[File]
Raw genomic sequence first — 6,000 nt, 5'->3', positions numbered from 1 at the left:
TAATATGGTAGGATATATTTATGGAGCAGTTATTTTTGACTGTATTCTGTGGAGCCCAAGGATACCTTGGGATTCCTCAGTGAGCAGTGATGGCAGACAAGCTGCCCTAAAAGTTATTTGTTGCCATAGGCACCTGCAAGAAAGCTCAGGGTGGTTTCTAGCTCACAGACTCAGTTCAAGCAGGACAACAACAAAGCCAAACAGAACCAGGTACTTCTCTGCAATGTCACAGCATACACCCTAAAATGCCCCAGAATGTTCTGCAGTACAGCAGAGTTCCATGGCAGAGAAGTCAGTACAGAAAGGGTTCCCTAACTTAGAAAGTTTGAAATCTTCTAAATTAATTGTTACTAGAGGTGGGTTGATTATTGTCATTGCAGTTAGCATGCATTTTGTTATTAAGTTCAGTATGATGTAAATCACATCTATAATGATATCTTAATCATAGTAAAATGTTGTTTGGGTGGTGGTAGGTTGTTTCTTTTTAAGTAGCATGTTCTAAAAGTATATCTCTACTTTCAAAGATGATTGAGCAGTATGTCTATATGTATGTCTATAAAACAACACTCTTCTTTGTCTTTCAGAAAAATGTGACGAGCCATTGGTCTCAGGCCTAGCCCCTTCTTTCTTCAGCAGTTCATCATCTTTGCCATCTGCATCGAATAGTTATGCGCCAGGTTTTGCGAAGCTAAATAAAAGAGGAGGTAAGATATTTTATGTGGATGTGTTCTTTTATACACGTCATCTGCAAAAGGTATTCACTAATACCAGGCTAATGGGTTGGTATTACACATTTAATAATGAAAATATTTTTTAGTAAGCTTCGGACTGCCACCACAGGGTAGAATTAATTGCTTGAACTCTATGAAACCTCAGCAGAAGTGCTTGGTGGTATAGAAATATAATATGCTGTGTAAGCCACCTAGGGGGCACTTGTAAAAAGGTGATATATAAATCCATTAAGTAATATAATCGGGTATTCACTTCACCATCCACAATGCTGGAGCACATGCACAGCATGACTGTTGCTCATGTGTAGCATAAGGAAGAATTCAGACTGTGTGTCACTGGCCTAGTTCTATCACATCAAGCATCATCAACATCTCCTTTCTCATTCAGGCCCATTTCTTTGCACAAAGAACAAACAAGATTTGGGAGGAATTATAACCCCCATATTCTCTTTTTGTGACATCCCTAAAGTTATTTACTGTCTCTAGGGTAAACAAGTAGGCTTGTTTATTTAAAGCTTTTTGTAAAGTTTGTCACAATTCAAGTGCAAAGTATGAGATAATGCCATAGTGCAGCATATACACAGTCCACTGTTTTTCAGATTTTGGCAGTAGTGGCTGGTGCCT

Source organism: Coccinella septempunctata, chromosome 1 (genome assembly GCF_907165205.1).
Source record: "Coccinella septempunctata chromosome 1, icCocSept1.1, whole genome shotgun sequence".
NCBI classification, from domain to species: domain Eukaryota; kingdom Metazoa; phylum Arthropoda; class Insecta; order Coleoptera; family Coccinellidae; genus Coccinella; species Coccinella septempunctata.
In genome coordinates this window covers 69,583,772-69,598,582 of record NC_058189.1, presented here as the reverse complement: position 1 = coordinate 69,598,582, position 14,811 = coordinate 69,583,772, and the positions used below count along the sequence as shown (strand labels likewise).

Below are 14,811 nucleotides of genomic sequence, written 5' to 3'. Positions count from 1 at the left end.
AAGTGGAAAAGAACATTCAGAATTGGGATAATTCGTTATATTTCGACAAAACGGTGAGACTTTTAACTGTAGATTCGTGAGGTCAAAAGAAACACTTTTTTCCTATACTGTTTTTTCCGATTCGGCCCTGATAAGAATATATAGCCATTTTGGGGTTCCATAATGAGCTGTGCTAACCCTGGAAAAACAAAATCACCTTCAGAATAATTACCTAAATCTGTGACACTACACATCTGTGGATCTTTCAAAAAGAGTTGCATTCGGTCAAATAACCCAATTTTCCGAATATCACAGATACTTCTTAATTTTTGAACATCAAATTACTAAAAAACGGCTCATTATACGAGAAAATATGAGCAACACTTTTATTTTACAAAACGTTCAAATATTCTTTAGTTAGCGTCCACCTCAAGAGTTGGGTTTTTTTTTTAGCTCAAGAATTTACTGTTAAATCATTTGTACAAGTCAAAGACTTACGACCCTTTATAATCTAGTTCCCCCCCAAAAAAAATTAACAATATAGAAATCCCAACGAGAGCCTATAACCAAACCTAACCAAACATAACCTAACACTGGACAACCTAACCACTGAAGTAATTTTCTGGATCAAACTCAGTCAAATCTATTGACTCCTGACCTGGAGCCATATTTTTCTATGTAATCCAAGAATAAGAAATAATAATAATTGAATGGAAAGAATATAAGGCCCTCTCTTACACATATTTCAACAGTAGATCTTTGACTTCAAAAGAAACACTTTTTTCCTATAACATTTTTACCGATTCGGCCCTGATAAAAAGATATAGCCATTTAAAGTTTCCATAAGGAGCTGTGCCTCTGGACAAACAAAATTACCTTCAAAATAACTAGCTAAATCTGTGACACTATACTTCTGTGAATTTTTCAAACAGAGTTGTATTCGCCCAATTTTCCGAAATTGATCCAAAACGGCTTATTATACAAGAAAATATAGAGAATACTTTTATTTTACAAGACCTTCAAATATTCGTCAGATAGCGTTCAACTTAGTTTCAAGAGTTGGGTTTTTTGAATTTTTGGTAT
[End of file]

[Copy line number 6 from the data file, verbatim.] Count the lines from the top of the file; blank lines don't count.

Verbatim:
In genome coordinates this window covers 69,583,772-69,598,582 of record NC_058189.1, presented here as the reverse complement: position 1 = coordinate 69,598,582, position 14,811 = coordinate 69,583,772, and the positions used below count along the sequence as shown (strand labels likewise).